Fellow blog sister Amy Pfaff enjoys posting what she calls “Food Porn” onto her Facebook, leaving me in a constant state of hunger. (Hey, thanks Amy, my increasing waistline thinks you are just dandy). Several of the recipes she highlighted were gluten free, and that started to make my little heart gleeful. Sweets! Candy! Chocolate!
I wanted to share with readers some gluten free holiday recipes. Now bear in mind, I’ve not tested any of these. I can barely make boxed pasta, people, you don’t want to see me bake things.
Gluten Free Lemon Sugar Cookies
Courtesy of: http://glutenfreecooking.about.com/
Prep Time: 10 minutes
Cook Time: 12 minutes
Yield: 48 cookies
- 1 1/2 cups superfine brown rice flour
- 2/3 cup arrowroot starch or cornstarch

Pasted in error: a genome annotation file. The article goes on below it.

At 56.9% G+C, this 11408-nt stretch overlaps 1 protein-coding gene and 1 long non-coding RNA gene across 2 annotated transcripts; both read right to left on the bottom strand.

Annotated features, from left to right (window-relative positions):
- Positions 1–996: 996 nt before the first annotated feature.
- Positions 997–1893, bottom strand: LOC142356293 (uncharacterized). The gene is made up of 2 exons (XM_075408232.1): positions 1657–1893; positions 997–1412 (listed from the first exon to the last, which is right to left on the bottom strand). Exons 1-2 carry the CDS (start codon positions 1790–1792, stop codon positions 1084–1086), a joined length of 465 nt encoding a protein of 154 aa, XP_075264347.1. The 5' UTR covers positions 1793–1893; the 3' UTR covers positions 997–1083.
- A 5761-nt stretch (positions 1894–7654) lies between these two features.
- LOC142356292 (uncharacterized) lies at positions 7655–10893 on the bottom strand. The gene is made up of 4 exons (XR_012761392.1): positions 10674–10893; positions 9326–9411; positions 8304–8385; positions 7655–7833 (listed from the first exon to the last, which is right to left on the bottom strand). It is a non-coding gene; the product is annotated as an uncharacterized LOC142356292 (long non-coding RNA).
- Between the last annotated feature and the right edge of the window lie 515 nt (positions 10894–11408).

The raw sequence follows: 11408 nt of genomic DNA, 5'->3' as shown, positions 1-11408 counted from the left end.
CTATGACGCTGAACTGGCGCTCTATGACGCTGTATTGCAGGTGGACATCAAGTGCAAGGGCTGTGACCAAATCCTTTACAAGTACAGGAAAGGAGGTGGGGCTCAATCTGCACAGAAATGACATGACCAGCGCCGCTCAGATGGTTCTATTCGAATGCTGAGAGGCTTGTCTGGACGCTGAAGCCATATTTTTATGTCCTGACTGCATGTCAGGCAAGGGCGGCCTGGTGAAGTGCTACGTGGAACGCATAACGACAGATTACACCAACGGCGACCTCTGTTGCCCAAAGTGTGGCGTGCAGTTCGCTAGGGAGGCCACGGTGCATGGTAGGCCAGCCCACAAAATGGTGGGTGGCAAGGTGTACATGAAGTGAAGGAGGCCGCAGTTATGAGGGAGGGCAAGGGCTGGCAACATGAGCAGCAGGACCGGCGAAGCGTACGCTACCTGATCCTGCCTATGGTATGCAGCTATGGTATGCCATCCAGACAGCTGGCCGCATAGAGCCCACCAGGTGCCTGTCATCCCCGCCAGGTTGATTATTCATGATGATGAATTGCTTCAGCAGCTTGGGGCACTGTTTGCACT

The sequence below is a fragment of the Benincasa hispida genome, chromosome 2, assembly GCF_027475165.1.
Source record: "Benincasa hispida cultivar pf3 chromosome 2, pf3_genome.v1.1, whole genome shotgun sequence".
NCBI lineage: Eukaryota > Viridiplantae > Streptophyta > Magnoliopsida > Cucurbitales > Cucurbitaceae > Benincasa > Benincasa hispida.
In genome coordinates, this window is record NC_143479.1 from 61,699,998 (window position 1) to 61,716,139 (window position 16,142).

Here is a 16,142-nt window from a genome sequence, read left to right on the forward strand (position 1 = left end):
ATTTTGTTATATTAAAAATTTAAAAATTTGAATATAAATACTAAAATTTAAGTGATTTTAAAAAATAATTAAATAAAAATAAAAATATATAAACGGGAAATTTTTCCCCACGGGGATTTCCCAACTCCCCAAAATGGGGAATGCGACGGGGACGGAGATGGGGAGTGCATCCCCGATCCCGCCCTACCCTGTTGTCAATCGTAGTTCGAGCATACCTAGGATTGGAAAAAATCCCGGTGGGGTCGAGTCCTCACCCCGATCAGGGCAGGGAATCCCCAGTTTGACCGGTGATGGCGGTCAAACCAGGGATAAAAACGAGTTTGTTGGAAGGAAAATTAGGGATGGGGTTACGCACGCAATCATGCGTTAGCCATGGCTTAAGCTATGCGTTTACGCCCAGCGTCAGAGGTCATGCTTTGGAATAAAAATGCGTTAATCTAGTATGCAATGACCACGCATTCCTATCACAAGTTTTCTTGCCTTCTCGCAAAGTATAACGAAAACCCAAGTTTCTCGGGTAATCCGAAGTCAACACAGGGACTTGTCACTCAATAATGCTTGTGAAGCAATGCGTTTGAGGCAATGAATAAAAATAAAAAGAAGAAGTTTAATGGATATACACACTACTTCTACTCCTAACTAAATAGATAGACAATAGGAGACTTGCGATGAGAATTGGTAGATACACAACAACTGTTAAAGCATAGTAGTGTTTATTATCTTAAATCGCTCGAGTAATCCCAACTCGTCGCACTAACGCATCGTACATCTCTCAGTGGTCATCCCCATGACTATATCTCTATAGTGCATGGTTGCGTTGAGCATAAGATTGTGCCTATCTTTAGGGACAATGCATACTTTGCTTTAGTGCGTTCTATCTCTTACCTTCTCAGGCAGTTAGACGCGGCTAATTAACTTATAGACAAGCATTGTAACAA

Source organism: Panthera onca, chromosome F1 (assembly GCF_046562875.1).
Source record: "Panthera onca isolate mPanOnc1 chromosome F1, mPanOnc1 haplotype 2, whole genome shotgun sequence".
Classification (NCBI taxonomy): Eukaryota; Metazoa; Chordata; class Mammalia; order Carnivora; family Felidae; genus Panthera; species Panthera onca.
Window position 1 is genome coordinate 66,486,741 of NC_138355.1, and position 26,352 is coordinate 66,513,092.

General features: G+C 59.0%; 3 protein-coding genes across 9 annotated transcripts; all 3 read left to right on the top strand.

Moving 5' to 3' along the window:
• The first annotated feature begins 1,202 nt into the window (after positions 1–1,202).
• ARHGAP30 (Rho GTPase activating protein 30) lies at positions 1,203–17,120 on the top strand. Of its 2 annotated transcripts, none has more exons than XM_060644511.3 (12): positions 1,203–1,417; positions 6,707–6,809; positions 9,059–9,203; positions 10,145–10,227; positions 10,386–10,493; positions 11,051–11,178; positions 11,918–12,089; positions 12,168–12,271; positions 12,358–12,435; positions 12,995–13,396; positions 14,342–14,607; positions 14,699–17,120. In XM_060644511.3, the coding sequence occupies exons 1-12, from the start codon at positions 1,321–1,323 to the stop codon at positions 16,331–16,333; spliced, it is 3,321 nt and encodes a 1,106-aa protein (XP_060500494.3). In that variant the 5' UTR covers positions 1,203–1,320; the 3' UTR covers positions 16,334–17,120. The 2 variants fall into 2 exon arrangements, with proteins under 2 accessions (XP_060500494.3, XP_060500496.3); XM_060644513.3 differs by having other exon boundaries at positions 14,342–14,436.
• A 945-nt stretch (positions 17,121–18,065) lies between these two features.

- 1/3 cup tapioca starch
- 1 1/2 cups confectioner’s sugar
- 1/2 teaspoon guar gum
- 1 teaspoon baking soda
- 1 teaspoon cream of tartar
- 1 cup cold, cubed butter (2 sticks)
- 1 egg
- 1/2 teaspoon lemon extract
- 1 tablespoon freshly grated lemon peel (takes about 2 lemons)
- Gluten Free Cookie Sprinkle Decorations (optional) (see tips)
Preheat oven to 350° F
Line 2 large baking sheets with parchment paper, silicone baking pads or light butter.
- Combine all dry ingredients in a mixing bowl and use a large whisk to thoroughly blend.
- For a finer flour, sift the dry ingredients.
- Place the dry ingredients in the bowl of a food processor fitted with a metal blade. Place the cover on the processor and pulse about 3 times.
- Add the cubed, cold butter and pulse about 10 times. The mixture will be crumbly.